The Equity Festival, held on Saturday, April 22nd, at the Elephante Commons in Gulu, Northern Uganda, brought together a dynamic mix of creatives, community leaders, tourists, and enthusiastic attendees. Organized by CMH Live, KQ Hub Africa, Beyond the Beat, Watwero Dance Company, and Elephante Commons, the festival aimed to engage participants in conversations about equal opportunities and equity, particularly for the youth. With top musicians from Gulu city providing entertainment and refreshments for all, the event was a vibrant celebration of arts, culture, and the pursuit of a more inclusive society.
The festival began with insightful interviews conducted outside the theatre of Elephante Commons. Prominent creatives such as Shanana, Fortunate, and Message, the team leader of Watwero Dance Company, emphasized the need for more platforms and opportunities for artists. They highlighted the crucial role of creatives in negotiating with stakeholders and advocating for equal opportunities through their performances. These interviews set the tone for a day filled with thought-provoking discussions and inspiring artistic expressions.
Totem MC of Beyond the Beat opened the event with introductory remarks, inviting Collin Sserunjogi from CMH Live and Odeke Francis from KQ Hub Africa to share their perspectives. Both speakers emphasized that the festival was designed to facilitate meaningful conversations while offering enjoyable entertainment. Attendees, including creatives, community leaders, tourists, and Elephante Commons workers, eagerly participated and commended the event as an engaging and enlightening experience.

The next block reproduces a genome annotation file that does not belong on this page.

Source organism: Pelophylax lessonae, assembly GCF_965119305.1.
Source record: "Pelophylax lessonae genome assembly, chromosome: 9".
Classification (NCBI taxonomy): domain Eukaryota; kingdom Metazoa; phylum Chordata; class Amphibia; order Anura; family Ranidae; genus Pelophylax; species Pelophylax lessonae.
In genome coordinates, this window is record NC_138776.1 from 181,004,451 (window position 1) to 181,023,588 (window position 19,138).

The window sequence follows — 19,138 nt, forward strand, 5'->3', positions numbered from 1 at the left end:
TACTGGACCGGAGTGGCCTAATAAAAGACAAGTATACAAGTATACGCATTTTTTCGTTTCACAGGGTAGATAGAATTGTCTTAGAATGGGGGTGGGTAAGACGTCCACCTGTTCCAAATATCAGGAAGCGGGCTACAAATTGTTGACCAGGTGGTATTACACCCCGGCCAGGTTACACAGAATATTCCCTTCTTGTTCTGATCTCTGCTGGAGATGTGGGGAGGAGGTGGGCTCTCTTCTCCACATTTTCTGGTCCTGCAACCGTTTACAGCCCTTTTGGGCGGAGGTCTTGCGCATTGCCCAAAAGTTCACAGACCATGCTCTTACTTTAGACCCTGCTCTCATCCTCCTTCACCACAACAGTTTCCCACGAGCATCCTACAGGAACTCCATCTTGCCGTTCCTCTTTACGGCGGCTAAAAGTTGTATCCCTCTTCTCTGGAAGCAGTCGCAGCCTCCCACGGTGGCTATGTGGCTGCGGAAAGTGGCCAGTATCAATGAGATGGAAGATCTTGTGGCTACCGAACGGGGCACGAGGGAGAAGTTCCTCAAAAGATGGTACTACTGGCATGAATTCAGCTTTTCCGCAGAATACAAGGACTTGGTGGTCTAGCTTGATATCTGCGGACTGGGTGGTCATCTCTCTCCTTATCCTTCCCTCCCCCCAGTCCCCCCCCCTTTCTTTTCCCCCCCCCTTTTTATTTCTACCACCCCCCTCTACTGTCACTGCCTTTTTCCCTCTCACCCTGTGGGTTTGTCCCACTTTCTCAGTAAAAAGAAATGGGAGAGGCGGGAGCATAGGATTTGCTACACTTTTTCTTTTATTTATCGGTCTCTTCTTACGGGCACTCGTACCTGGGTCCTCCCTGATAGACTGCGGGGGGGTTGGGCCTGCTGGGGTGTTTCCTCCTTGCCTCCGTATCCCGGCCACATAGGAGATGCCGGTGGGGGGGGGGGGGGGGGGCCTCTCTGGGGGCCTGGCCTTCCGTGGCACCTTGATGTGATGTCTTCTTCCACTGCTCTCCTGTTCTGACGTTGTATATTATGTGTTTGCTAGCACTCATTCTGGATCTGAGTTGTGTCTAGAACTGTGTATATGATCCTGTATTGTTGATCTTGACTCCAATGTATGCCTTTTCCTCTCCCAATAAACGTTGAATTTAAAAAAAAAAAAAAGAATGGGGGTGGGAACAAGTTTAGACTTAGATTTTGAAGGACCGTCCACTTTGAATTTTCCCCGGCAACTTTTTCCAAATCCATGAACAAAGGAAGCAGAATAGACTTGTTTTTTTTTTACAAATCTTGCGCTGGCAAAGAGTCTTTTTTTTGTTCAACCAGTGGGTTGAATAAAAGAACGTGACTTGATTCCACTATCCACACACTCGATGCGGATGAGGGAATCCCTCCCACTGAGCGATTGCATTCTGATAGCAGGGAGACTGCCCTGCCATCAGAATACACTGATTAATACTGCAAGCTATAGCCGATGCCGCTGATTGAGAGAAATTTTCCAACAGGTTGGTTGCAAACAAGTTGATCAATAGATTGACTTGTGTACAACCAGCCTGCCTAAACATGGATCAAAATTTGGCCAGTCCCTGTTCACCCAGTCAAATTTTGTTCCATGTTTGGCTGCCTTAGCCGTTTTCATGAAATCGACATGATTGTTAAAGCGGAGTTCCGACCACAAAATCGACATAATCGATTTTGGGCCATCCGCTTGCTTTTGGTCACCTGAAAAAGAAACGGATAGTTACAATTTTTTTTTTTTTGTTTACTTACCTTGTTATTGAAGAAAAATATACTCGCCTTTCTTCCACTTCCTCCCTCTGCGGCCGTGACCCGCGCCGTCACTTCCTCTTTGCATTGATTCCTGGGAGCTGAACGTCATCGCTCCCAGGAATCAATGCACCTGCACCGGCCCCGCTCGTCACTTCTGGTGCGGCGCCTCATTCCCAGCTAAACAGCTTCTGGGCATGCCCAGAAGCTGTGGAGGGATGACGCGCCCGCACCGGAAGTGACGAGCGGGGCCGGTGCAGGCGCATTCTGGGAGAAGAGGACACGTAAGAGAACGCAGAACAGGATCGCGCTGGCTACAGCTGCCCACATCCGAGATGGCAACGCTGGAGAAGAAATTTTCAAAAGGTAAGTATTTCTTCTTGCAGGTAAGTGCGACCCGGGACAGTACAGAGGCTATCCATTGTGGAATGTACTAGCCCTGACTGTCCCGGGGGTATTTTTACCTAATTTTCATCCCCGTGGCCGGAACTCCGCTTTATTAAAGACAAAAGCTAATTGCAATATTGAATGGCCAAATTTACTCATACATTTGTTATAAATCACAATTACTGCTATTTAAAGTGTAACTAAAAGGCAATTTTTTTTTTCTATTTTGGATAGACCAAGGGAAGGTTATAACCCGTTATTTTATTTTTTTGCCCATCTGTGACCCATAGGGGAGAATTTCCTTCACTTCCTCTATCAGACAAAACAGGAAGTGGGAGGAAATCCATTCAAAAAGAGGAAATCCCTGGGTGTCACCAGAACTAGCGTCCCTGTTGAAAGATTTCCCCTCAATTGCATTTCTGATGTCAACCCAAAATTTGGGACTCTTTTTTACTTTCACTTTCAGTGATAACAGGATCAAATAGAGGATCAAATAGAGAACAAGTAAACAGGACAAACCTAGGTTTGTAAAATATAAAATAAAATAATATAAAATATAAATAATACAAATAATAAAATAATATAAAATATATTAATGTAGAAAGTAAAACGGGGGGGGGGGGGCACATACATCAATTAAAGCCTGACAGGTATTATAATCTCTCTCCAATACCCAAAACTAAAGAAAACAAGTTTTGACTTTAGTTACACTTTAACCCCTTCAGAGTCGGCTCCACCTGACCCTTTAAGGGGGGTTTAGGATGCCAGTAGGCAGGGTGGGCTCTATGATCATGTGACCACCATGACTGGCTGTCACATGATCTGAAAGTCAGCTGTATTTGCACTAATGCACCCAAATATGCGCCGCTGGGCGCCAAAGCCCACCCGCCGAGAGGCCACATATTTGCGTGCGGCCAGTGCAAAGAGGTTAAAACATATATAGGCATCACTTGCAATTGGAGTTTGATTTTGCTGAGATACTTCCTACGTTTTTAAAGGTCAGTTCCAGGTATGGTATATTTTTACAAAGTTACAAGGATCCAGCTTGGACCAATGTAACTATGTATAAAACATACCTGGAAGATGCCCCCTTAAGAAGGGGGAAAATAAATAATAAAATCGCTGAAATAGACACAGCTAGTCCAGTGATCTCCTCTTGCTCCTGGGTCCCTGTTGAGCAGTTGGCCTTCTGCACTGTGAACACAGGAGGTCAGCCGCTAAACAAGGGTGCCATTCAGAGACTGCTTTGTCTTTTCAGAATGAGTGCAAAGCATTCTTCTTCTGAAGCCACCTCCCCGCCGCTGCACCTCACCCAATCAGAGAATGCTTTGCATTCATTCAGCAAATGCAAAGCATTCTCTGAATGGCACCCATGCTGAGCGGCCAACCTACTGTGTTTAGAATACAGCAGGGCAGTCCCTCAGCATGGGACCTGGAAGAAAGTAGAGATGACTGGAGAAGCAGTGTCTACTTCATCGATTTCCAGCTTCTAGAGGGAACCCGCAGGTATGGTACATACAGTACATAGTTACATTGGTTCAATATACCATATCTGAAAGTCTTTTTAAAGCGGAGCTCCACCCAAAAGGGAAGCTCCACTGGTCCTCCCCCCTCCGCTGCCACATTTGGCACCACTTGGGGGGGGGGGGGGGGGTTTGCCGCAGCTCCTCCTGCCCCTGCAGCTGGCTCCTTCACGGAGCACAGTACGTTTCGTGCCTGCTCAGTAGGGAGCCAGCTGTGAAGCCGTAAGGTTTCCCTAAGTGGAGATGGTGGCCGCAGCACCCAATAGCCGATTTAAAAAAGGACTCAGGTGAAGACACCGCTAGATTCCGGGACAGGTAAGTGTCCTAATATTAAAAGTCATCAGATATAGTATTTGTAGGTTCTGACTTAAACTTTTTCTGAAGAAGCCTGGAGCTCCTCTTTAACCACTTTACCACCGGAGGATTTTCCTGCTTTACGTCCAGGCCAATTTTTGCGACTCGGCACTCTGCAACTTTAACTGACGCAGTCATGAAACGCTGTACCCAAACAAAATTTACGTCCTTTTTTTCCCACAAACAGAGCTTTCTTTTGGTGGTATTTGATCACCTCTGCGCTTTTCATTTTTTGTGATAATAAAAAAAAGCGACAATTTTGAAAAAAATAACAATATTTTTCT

The festival showcased an array of talented performers, including Shanana and Fortunate with their captivating live acoustic performances. J.O. Apararyo delivered a powerful hip-hop performance, while Alvin Big Base, Mike, Ben Peaks, Winnie BK, and Young Jero delighted the audience with their diverse musical styles and energetic stage presence. Through their art, these performers collectively exemplified the power of creativity in advocating for social change and promoting inclusivity.
Despite the undeniable talent and passion present in Gulu’s arts and culture scene, the industry is still in its nascent stages. However, events like the Equity Festival play a vital role in providing a platform for artists to showcase their talents and engage in meaningful conversations about equal opportunities and equity. By bringing together stakeholders, creatives, and the community, these initiatives aim to foster an environment where artistic expression can flourish and contribute to a more vibrant and inclusive society.
Artists in Gulu, like many other places, face significant constraints when it comes to funding their artistic endeavors. Limited financial resources often hinder their ability to fully explore their creative potential and bring their visions to life. The lack of adequate funding affects not only their ability to create, but also their access to essential resources and materials. Additionally, the availability of creative spaces is often limited, making it challenging for artists to find suitable venues for exhibitions, performances, and collaborations. Despite these constraints, artists in Guy persist, showcasing their talent and passion while seeking innovative ways to overcome these obstacles and contribute to the local art scene.The Equity Festival in Gulu, Northern Uganda, served as a catalyst for conversations surrounding equal opportunities and
equity for the youth. Through interviews, performances, and engaging discussions, the event successfully highlighted the transformative power of art and culture in advocating for social change. As the local arts and culture scene continues to grow, initiatives like the Equity Festival provide a platform for creatives to shine, inspiring a generation and paving the way for a more equitable future.